Study Links Stress to Computer Motion Injruies

Article excerpt

By Carl T. Hall

San Francisco Chronicle

Work practices and oneb stress appear to contribute significantly to the spread of repetitiveress injury among computer operators, according to a government study of telephone workers.

Besides physical factors _ how chairs, desks and lighting are set up _ the study, conducted by the National Institute for Occupational Safety and Health, linked injuries with a host of what it called "psychosocial" causes, such as job insecurity, high productivity demands, surges in workload and lack of control over work methods.

Previous research has established clear links between stress and physical ailments, although exactly how mental state affects physical welling is not well understood.

The new study is among the most comprehensive done on an increasingly common workplace hazard bedeviling the computer age. It is also among the first to zero in on links between particular types of oneb stress and the repetitiveress injury problem. It did not delve into the physiological processes involved.

Researchers spent three years studying a group of 533 employees at Denversed US West, one of the seven Bell regional operating companies. The study was commissioned jointly by US West and the 600,000-member Communications Workers of America.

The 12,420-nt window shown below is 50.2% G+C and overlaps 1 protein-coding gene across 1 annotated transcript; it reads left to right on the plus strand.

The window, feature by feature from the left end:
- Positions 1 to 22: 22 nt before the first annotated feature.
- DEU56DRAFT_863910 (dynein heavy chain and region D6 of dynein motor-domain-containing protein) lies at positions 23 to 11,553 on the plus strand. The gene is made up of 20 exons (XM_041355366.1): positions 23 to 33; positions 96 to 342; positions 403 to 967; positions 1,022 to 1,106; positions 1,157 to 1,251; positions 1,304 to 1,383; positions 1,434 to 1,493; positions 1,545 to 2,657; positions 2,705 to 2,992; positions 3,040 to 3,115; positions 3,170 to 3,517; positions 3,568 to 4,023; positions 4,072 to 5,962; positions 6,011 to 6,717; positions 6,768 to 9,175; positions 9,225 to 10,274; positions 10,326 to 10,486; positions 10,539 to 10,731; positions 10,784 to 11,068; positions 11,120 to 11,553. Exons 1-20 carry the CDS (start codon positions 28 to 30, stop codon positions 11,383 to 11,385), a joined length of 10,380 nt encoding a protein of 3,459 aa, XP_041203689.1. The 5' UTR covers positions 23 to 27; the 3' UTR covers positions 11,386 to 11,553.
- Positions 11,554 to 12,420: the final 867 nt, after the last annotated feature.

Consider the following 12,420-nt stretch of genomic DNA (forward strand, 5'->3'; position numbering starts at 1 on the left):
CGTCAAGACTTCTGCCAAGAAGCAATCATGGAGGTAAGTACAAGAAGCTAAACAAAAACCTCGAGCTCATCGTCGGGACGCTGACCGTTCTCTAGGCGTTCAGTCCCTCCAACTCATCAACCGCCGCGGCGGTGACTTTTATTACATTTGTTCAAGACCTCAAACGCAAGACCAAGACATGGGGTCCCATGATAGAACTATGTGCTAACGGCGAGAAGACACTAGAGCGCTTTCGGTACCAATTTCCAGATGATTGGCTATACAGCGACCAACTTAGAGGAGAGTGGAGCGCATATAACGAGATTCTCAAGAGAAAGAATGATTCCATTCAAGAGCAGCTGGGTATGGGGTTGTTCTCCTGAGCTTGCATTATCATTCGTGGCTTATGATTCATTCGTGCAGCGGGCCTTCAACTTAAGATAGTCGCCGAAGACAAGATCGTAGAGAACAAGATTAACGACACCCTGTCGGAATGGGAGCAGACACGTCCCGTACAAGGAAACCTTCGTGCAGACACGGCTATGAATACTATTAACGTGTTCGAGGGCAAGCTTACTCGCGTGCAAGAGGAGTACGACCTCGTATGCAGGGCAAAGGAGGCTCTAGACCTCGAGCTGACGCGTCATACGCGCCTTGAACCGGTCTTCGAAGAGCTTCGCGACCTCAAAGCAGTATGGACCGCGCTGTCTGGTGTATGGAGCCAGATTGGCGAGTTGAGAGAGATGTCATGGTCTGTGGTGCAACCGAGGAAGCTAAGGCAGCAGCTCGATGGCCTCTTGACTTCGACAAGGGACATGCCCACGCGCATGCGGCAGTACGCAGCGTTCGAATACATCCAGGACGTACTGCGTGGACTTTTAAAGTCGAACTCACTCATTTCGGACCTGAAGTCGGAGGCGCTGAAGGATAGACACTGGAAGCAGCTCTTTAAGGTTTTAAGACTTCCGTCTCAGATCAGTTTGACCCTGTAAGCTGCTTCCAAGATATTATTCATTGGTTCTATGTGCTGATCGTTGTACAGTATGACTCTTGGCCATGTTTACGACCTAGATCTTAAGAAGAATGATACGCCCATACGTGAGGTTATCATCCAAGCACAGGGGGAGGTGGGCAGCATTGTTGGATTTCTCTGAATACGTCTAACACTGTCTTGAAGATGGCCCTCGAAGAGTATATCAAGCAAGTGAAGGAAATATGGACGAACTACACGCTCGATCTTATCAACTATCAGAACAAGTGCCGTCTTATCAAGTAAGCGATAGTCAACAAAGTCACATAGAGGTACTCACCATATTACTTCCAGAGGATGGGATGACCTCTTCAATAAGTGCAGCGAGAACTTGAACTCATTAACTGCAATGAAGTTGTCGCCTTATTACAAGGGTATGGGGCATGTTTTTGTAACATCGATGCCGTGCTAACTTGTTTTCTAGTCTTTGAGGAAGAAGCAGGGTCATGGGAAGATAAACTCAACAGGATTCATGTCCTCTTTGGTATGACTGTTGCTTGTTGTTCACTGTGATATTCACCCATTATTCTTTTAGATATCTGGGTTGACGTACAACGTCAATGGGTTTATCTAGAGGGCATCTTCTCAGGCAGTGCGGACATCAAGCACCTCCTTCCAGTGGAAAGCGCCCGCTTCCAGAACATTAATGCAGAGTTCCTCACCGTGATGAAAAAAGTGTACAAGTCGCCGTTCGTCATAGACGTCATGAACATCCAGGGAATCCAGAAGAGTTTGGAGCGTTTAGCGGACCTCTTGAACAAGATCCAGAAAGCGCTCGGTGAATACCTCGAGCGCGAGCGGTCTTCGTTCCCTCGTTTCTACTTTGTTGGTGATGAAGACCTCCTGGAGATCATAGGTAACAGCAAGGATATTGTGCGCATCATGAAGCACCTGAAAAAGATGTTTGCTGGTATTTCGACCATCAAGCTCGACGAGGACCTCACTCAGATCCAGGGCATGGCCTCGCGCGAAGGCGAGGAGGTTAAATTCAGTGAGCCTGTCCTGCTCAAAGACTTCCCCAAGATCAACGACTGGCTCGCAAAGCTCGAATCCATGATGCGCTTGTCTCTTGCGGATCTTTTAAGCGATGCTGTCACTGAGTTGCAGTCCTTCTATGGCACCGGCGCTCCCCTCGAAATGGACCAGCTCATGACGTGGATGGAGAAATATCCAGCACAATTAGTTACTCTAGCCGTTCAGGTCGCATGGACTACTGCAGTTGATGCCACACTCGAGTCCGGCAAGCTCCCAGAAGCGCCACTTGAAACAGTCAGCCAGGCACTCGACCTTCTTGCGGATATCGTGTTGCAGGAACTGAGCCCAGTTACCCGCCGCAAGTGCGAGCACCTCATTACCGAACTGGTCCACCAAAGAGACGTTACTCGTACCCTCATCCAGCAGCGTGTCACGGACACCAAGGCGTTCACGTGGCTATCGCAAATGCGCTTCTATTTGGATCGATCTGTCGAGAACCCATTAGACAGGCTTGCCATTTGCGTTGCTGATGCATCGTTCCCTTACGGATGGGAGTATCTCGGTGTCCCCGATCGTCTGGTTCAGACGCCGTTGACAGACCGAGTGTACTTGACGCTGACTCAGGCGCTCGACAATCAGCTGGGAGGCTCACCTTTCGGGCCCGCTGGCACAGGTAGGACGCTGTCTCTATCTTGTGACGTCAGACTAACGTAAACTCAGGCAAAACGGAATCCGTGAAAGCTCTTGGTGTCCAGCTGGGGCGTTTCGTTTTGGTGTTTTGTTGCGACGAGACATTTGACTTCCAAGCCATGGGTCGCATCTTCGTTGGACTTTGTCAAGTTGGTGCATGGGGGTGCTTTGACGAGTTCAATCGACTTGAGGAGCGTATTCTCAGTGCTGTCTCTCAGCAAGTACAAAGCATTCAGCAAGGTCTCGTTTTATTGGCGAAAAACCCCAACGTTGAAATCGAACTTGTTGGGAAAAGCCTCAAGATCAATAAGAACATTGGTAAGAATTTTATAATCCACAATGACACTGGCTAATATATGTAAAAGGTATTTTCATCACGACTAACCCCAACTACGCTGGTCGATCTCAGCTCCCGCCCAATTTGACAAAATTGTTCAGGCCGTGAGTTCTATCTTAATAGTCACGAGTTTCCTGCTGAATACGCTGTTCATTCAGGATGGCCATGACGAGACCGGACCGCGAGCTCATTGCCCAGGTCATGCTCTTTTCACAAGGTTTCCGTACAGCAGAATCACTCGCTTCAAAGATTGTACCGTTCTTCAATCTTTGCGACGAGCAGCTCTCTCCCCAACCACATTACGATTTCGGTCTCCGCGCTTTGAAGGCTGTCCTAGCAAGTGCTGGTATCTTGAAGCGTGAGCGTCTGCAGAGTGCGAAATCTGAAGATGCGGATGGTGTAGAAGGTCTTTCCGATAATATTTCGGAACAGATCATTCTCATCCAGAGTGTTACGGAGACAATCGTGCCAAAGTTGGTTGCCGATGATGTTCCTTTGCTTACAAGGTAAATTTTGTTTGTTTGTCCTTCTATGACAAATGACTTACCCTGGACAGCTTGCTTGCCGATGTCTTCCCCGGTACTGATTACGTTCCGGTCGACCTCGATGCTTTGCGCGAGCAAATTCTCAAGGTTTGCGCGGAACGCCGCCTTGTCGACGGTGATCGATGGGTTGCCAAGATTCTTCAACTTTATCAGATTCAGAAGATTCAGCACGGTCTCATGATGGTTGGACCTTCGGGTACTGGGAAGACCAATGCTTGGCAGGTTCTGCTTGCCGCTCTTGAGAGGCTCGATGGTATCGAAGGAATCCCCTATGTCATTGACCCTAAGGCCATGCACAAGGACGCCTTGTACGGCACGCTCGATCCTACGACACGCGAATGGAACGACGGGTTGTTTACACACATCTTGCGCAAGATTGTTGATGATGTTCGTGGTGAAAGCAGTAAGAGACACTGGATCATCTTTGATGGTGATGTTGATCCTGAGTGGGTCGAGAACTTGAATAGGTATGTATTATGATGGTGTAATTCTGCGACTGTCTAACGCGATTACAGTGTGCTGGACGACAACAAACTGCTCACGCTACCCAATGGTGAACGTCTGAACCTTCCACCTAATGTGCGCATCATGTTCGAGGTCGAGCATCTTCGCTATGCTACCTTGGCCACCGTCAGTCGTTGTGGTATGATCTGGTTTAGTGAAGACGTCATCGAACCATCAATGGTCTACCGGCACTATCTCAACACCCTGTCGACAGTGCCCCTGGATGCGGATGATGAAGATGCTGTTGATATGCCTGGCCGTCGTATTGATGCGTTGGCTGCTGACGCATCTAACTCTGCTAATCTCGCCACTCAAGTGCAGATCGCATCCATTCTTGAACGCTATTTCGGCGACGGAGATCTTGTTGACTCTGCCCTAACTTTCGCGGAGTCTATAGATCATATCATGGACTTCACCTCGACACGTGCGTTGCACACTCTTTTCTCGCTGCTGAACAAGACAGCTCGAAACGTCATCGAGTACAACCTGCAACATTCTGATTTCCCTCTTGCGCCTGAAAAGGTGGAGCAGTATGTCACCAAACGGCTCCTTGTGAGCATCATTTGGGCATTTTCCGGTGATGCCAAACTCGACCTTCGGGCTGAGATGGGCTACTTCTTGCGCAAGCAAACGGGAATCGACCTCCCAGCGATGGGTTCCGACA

US West is considered among the most advanced employers in the country in providing state-ofet computer equipment. But the government researchers found that an abnormally high 22 percent of the US West employees it studied had repetitiveress injury.

The percentage rose as high as 36 percent among workers who program telephone services for customers. It was as low as 6 percent among service representatives who field queries from customers _ but even that ratio is twice the percentage considered normal.

Repetitiveress injury, also called repetitivetion injury, includes a variety of ailments affecting the musculoskeletal system of the upper body. Typical symptoms among VDT operators include soreness or numbness in wrists, hands or fingers, elbow, neck or shoulder pain and eye strain. Troubles can range from mild discomfort to chronic, careerding pain.

Virtually all industries that make heavy use of VDTs _ including financial institutions, government agencies and newspaper publishers _ have been afflicted. Some estimate that more than 50 million American workers are at risk. …